A few minutes later, two of the younger boys were leading the horses up to the col while those for whom there were no mounts began to slither and scramble over the broken cliff and down into the next valley. That left Vlad and twenty-one men waiting nervously amongst the top edge of the broken boulder scree near the col.
When he had planned the last ambush he had been filled with a kind of rash fury that expressed itself in cold-blooded, calculated killing. Now, he was just afraid. How had they found him here? The wait seemed interminable. He wished, desperately, that he had the experience, or that someone else here with him that knew what to do.
At last, a pair of troopers appeared at the foot of the little mountain dell they had used for their camp. They were moving cautiously and halted their horses when they saw the rough tents. They turned, quietly, to ride away.
And then, while he was still holding his breath, Vlad saw it all come apart. Someone decided to shoot one of the scouts. He hadn’t actually told them not to . . .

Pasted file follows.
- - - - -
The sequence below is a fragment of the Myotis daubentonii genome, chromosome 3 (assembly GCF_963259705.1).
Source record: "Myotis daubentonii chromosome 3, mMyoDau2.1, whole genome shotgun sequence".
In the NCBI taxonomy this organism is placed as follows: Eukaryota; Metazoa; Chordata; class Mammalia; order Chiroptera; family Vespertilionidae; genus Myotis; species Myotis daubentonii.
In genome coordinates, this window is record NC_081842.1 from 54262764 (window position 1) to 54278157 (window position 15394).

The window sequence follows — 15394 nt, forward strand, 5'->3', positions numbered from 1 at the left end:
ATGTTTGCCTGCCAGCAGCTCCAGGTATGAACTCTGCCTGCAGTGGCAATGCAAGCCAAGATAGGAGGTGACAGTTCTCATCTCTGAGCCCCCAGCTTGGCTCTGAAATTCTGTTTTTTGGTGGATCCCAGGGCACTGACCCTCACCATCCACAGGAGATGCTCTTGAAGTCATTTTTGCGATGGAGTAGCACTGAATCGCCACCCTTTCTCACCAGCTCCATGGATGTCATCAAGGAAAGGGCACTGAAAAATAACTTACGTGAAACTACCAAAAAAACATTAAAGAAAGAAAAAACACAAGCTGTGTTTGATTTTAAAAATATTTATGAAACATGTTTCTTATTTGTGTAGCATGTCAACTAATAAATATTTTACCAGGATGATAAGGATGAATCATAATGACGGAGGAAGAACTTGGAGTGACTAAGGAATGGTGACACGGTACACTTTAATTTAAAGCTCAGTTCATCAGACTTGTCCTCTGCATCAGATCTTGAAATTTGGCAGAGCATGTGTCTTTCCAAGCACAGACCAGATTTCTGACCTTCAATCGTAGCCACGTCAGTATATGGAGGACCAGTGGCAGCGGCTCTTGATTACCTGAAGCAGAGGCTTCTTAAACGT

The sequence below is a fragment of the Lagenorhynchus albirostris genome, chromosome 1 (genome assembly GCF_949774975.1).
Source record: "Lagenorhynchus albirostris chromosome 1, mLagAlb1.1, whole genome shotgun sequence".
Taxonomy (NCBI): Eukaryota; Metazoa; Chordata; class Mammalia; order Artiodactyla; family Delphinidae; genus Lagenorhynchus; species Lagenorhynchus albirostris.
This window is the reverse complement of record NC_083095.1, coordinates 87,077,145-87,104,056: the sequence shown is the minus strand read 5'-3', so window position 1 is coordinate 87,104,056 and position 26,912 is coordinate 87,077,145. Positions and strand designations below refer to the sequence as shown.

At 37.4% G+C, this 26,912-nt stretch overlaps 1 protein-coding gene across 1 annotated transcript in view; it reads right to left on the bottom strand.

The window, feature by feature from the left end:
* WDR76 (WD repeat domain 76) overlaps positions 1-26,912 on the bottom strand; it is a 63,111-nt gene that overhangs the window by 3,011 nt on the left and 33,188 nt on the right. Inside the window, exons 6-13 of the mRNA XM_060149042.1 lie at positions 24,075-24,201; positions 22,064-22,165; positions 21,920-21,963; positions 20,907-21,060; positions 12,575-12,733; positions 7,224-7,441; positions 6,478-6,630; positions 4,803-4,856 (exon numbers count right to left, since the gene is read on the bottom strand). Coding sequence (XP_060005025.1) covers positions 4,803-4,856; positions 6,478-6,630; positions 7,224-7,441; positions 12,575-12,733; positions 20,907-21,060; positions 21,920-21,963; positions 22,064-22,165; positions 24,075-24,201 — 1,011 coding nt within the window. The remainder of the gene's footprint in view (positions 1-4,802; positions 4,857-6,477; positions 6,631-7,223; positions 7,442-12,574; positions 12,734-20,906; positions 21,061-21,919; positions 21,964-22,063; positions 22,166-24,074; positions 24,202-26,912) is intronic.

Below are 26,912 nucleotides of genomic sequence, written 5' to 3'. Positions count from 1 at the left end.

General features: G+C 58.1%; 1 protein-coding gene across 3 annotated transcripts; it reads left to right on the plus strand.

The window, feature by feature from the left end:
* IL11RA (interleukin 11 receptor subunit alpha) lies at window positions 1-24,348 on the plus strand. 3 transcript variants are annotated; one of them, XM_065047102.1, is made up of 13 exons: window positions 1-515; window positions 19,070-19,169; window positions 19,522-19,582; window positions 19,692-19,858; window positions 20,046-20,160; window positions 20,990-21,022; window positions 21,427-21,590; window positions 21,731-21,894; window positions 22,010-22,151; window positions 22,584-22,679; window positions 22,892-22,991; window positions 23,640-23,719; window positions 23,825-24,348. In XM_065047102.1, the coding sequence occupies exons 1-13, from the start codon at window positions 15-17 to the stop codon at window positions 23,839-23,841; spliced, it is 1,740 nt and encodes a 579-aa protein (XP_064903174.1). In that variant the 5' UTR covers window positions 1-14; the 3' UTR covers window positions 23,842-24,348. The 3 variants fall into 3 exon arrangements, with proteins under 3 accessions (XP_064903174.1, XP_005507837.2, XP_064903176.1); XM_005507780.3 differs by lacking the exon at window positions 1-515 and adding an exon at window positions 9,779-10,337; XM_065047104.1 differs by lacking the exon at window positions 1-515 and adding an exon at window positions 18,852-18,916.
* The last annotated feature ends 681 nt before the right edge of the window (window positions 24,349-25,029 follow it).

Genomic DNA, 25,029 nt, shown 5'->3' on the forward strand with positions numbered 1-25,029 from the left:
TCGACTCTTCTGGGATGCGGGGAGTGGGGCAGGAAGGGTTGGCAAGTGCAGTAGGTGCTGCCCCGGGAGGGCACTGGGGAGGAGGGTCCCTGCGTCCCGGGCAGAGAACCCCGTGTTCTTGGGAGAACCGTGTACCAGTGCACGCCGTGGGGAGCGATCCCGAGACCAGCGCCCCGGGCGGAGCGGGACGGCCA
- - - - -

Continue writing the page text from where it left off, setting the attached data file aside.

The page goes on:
It was good shooting, all things considered. The one scout gave a gurgling scream as the arrow hit him on the breastplate and ricocheted upward, striking just under the jaw. His companion did not wait. He put his spurs to his steed and got away, as less well aimed arrows clattering impotently on the rocks, spearing the thin soil. Vlad heard a horn being sounded. And then, something worse — the sound of screaming from the valley behind them, where those without horses had fled.
Vlad simply did not know what to do. The Hungarians had obviously another column of horse coming up to take them from behind. Vlad’s men were outnumbered, and would have been surrounded. Before Vlad could take a decision — something his little army were looking for him to do — the Hungarians came sweeping into the dell, lances out.